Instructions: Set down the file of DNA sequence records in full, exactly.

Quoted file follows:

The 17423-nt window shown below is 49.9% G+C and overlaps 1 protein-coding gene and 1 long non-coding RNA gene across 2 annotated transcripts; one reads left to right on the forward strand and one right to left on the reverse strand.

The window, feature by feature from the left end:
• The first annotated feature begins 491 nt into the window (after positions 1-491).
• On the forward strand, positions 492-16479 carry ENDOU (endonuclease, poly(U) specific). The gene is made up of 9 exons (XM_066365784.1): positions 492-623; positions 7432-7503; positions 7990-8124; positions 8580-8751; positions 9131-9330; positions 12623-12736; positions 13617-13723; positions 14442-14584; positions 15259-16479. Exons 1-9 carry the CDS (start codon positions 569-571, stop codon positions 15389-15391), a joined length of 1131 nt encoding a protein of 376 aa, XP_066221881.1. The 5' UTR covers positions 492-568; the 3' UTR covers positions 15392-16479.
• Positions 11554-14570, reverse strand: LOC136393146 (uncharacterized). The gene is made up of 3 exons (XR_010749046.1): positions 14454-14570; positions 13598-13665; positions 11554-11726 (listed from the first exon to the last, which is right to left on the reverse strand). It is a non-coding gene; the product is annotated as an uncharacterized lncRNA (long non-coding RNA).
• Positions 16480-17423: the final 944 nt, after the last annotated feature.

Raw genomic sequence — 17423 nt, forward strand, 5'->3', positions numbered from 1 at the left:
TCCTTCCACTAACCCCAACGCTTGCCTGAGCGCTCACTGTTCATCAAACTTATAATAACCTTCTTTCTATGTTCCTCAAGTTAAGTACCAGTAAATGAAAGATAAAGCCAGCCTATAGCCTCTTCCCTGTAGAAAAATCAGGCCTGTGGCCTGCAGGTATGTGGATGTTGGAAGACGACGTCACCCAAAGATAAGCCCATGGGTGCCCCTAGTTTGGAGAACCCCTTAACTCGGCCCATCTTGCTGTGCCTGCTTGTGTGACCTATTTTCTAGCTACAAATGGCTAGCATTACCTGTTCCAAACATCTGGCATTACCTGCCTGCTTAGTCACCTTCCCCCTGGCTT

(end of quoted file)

The 17423-nt window shown below is 49.9% G+C and overlaps 1 protein-coding gene and 1 long non-coding RNA gene across 2 annotated transcripts; one reads left to right on the forward strand and one right to left on the reverse strand.

The window, feature by feature from the left end:
• The first annotated feature begins 491 nt into the window (after positions 1-491).
• On the forward strand, positions 492-16479 carry ENDOU (endonuclease, poly(U) specific). The gene is made up of 9 exons (XM_066365784.1): positions 492-623; positions 7432-7503; positions 7990-8124; positions 8580-8751; positions 9131-9330; positions 12623-12736; positions 13617-13723; positions 14442-14584; positions 15259-16479. Exons 1-9 carry the CDS (start codon positions 569-571, stop codon positions 15389-15391), a joined length of 1131 nt encoding a protein of 376 aa, XP_066221881.1. The 5' UTR covers positions 492-568; the 3' UTR covers positions 15392-16479.
• Positions 11554-14570, reverse strand: LOC136393146 (uncharacterized). The gene is made up of 3 exons (XR_010749046.1): positions 14454-14570; positions 13598-13665; positions 11554-11726 (listed from the first exon to the last, which is right to left on the reverse strand). It is a non-coding gene; the product is annotated as an uncharacterized lncRNA (long non-coding RNA).
• Positions 16480-17423: the final 944 nt, after the last annotated feature.

Raw genomic sequence — 17423 nt, forward strand, 5'->3', positions numbered from 1 at the left:
TCCTTCCACTAACCCCAACGCTTGCCTGAGCGCTCACTGTTCATCAAACTTATAATAACCTTCTTTCTATGTTCCTCAAGTTAAGTACCAGTAAATGAAAGATAAAGCCAGCCTATAGCCTCTTCCCTGTAGAAAAATCAGGCCTGTGGCCTGCAGGTATGTGGATGTTGGAAGACGACGTCACCCAAAGATAAGCCCATGGGTGCCCCTAGTTTGGAGAACCCCTTAACTCGGCCCATCTTGCTGTGCCTGCTTGTGTGACCTATTTTCTAGCTACAAATGGCTAGCATTACCTGTTCCAAACATCTGGCATTACCTGCCTGCTTAGTCACCTTCCCCCTGGCTT